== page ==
During the summer of 1944, Yank Magazine commissioned a feature on young American women at work for the war effort. Private David Conover had been moving along the assembly line taking pictures of the most attractive employees when he came upon a young blonde who was busy fitting propellers. Although her face was covered in dirt and grease, he stopped in his tracks, stunned by her unusual beauty. Private Conover immediately offered Norma five dollars an hour to model for him, and the resulting pictures attracted the attention of the Blue Book Modelling Agency. Within a year, Norma Jeane had featured on the front cover of no less than thirty-three national magazines, catapulting the young lady towards national stardom. Her first marriage proved an early casualty of her obsessive, meteoric rise.
In July 1946, one month after hertwentieth birthday, Norma Jeane secured a contract with 20th Century Fox. The studio wanted her to have a more glamorous name and, after a few duff suggestions, the casting director Ben Lyon came up with ‘Marilyn’, after his own favourite actress, Marilyn Miller. Then Norma Jeane offered her mother’s maiden name. The studio director wearily asked what it was, but his eyes lit up when she replied ‘Monroe’.
There then followed four years of success and failure in both her career and love life leading to, after the sudden death of a lover, her first real suicide attempt when she swallowed a bottle of sleeping pills. Throughout the 1950s, Marilyn became more and more ubitiquous, appearing in hundreds of films, TV shows, musicals and radio broadcasts. By the end of the decade, Norma Jeane had become Hollywood’s golden girl, mixing with the rich, famous and powerful. But the recognition she craved didn’t make her happy. Her marriages to two much older men, each highly acclaimed in his field, clearly illustrated her search both for security and a father figure. Her short union with baseball star Joe DiMaggio was quickly followed by her third marriage, this time to America’s most celebrated playwright, Arthur Miller. It was after her divorce from Miller, in 1961, that things began to go badly wrong. Was it really a coincidence that this was when her affair started with the most powerful man in the world, President John F. Kennedy?
After the divorce, Marilyn, increasingly dependent on alcohol, barbiturates and Dr Greenson, became friends with English actor Peter Lawford and his wife Patricia, the sister of JFK. It was at one of their parties that she first met the Kennedy brothers. Unsurprisingly, this drew the attention of the FBI, whose head Edgar J. Hoover was obsessed with building a file on the growing sexual adventures of the President and his brother, the attorney general. The Mafia were also taking a close interest in the actress. The FBI among others believed that the Kennedy brothers’ father Joe had been a partner of the infamous Mafia don Frank Costello during the Prohibition years. It was said that decades later, when JFK stood for President, the old man had called on the Cosa Nostra to help buy votes. Some Mafia members believed the Kennedys then owed them a favour or two and expected a close, lucrative relationship with the Kennedy administration once John had taken office.
So they were furious when Bobby Kennedy, the newly appointed attorney general, made it his personal crusade to crack down on organized crime, making the wrong sort of enemies in the process, many of whom vowed revenge. Even so, most Mafia members realized the Kennedy family, the biggest mob of all of them, now had public opinion firmly on their side, not to mention all the state police forces and the US military at their instant beck and call. Any act of revenge on the Kennedys would have to be carefully thought out, more carefully than the customary sort of mob hit on a rival family member. In 1962, exposing their many infidelities to the press was thought the best tactic to diminish public support for the Kennedy brothers. Monroe had found herself in bed, so to speak, with some of the most dangerous people in the world, and still didn’t realize it. Instead she was naïvely dreaming of becoming America’s First Lady.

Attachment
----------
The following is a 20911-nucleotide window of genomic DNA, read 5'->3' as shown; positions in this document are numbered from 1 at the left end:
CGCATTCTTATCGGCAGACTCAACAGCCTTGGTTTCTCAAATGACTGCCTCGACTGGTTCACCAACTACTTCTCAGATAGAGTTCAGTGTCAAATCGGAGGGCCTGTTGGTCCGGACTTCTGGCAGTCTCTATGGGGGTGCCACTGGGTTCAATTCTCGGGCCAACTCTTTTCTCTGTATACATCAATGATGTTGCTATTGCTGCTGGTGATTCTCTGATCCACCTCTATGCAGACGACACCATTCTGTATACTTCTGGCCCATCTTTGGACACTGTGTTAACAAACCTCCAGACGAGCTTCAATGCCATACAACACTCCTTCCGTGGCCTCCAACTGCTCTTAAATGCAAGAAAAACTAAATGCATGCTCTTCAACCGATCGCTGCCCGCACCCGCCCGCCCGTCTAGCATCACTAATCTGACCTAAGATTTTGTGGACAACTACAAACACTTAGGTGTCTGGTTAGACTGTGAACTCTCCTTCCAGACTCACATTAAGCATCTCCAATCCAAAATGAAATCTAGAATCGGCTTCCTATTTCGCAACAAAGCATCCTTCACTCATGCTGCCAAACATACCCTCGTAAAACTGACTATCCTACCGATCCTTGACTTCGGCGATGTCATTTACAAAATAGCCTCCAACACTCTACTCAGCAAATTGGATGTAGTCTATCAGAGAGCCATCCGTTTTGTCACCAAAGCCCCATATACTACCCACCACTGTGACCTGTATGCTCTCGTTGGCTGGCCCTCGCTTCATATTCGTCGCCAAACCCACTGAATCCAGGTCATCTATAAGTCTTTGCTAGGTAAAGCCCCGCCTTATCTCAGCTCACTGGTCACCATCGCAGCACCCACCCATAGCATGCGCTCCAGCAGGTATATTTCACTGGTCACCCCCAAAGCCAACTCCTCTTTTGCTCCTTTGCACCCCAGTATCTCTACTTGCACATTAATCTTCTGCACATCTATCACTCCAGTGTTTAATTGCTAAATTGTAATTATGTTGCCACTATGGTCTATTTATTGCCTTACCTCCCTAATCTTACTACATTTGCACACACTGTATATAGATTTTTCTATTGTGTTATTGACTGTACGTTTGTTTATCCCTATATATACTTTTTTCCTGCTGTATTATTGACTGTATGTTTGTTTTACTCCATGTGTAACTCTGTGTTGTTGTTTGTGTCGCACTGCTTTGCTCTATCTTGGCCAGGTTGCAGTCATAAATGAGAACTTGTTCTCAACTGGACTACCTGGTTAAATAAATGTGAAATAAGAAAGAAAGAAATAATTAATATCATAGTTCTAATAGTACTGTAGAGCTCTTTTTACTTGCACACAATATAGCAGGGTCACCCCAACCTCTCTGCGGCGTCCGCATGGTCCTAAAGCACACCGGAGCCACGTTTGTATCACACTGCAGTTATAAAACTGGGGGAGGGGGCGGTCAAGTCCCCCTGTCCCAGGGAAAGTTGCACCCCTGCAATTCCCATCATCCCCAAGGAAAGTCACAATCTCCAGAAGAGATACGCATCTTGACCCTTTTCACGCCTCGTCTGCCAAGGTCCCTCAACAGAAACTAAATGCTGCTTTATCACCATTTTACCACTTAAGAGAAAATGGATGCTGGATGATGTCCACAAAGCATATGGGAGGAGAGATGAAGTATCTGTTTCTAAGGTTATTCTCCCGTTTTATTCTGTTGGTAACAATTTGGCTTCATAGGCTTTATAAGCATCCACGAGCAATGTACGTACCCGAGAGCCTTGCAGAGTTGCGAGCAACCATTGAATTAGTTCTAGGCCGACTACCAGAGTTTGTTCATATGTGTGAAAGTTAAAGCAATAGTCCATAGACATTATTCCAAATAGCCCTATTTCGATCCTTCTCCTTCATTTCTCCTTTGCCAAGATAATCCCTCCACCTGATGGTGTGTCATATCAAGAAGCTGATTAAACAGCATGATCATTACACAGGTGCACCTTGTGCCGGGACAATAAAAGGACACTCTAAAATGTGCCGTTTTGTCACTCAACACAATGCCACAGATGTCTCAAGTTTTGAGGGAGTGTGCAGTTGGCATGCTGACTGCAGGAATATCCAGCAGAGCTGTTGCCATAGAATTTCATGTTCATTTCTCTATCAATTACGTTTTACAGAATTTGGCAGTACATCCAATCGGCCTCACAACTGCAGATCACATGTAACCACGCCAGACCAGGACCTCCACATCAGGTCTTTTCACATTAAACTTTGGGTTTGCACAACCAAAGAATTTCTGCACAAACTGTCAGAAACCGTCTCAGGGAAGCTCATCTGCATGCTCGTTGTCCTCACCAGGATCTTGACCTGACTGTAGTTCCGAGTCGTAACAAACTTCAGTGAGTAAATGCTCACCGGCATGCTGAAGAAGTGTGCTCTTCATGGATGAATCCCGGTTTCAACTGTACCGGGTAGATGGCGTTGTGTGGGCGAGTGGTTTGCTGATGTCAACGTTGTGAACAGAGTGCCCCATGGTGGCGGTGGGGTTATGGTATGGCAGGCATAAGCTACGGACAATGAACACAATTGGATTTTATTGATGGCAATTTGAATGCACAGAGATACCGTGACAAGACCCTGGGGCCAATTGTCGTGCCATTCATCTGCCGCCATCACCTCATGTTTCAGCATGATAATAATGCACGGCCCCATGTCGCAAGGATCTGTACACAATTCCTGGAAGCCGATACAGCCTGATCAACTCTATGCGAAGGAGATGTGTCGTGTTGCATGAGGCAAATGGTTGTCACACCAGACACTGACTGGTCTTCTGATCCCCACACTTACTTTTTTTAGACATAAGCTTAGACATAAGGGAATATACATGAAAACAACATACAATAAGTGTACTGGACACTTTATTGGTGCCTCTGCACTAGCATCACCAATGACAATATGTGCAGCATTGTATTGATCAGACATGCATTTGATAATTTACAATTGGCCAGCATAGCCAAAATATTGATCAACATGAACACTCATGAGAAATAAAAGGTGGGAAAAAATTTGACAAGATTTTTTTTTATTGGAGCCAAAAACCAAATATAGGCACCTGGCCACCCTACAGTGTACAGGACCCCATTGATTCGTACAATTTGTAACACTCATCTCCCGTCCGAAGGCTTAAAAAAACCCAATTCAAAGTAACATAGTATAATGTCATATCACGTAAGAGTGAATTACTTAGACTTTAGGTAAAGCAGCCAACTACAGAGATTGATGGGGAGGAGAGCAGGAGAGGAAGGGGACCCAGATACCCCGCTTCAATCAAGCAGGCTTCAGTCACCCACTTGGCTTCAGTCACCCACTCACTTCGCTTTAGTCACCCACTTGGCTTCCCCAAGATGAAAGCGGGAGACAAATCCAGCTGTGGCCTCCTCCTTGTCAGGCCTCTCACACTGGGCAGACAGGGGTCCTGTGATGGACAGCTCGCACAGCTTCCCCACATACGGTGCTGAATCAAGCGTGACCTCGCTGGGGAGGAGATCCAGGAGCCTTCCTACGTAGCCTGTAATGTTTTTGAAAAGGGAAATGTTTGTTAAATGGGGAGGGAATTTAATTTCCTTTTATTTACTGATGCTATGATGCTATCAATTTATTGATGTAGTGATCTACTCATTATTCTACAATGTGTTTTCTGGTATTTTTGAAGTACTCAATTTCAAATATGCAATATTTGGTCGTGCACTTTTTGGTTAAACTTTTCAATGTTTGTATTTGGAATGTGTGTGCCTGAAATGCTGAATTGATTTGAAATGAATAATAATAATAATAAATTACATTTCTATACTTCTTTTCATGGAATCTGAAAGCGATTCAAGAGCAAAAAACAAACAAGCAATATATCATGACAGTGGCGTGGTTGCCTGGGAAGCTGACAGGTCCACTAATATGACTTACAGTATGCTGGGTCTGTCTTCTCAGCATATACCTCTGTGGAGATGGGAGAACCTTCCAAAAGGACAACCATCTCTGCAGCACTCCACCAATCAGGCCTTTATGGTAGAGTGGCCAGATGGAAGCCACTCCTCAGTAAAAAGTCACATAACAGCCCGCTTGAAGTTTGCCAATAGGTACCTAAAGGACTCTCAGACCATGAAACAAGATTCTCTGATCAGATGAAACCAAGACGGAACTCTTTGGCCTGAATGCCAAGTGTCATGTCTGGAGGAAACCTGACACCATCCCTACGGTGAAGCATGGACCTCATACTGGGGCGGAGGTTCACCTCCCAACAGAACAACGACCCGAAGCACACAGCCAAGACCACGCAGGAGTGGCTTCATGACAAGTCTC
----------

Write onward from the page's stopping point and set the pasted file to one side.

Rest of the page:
Marilyn’s love affair with the President became common knowledge among the American power set during the first six months of 1962, but remained unknown to the public. Edgar Hoover’s FBI were busily building a file detailing Monroe’s movements and had even, some believed, placed listening devices inside her home. Increasingly worried of her ‘chattering’ about their relationship, the President was even more alarmed by his brother-in-law’s discovery that she kept a detailed diary of their sexual encounters and what they had discussed. JFK abruptly ended the affair in July, using his brother Bobby as the messenger. Unfortunately for the administration, Bobby too then fell under the actress’s spell. Marilyn, still bitter from her rejection by the President, did not reciprocate his feelings but she embarked on a love affair with him nevertheless.
Marilyn had no intention of marrying the smitten younger Kennedy, however, even on one occasion asking Dr Greenson, ‘Oh, what am I to do about Bobby?’ Greenson was more concerned about the psychological damage such affairs were having on his client and about her personal safety. The international threat to America was from the Cuban Missile Crisis and the domestic problem was coming from the Mafia. And Marilyn knew too much about too many people, mobsters and politicians alike, and more than one group was worried that she might spill the beans. Her increasingly erratic behaviour had turned her from a trophy blonde to an outright liability. When Bobby unceremoniously broke off their affair by having the private telephone line he had installed for her disconnected, Marilyn was devastated. She bombarded the White House switchboard with telephone calls but was never connected with either Kennedy. Distraught, she had told friends – including Peter Lawford, JFK’s brother-in-law – that she planned to ‘come clean’ about her relationships with both brothers in revenge for the way she felt she had been treated by the pair.